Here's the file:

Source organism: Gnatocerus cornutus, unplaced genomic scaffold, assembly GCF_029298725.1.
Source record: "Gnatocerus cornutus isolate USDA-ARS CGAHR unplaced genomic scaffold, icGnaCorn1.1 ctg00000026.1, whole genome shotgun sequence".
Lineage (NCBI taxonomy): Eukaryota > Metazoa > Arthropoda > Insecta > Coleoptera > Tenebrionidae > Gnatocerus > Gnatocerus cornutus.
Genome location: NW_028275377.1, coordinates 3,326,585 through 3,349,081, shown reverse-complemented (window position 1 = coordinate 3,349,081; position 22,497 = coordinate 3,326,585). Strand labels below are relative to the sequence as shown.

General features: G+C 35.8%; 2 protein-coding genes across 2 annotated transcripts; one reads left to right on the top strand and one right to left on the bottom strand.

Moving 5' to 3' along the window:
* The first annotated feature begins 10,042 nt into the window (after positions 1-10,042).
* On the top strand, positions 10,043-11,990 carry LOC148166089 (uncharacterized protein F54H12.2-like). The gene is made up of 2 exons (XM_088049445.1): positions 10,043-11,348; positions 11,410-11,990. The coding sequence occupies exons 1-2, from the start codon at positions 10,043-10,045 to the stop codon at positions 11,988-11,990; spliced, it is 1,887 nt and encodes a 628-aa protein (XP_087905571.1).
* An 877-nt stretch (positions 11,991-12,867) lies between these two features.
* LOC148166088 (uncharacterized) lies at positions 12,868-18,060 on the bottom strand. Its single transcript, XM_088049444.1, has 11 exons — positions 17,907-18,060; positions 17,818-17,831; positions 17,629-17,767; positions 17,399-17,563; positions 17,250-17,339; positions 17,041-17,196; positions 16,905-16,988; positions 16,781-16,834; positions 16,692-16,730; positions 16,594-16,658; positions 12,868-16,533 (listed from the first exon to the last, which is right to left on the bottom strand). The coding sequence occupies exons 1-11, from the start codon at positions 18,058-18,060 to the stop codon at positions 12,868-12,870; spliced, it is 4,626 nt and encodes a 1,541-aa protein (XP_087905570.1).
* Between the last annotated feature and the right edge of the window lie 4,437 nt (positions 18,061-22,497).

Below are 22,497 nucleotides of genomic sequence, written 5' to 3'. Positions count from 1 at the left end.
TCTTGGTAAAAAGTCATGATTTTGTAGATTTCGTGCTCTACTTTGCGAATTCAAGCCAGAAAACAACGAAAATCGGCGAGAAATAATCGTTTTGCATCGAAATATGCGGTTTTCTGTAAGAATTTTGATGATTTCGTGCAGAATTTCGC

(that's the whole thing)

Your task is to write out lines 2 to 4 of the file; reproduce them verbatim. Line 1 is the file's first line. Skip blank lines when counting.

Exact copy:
Source record: "Gnatocerus cornutus isolate USDA-ARS CGAHR unplaced genomic scaffold, icGnaCorn1.1 ctg00000026.1, whole genome shotgun sequence".
Lineage (NCBI taxonomy): Eukaryota > Metazoa > Arthropoda > Insecta > Coleoptera > Tenebrionidae > Gnatocerus > Gnatocerus cornutus.
Genome location: NW_028275377.1, coordinates 3,326,585 through 3,349,081, shown reverse-complemented (window position 1 = coordinate 3,349,081; position 22,497 = coordinate 3,326,585). Strand labels below are relative to the sequence as shown.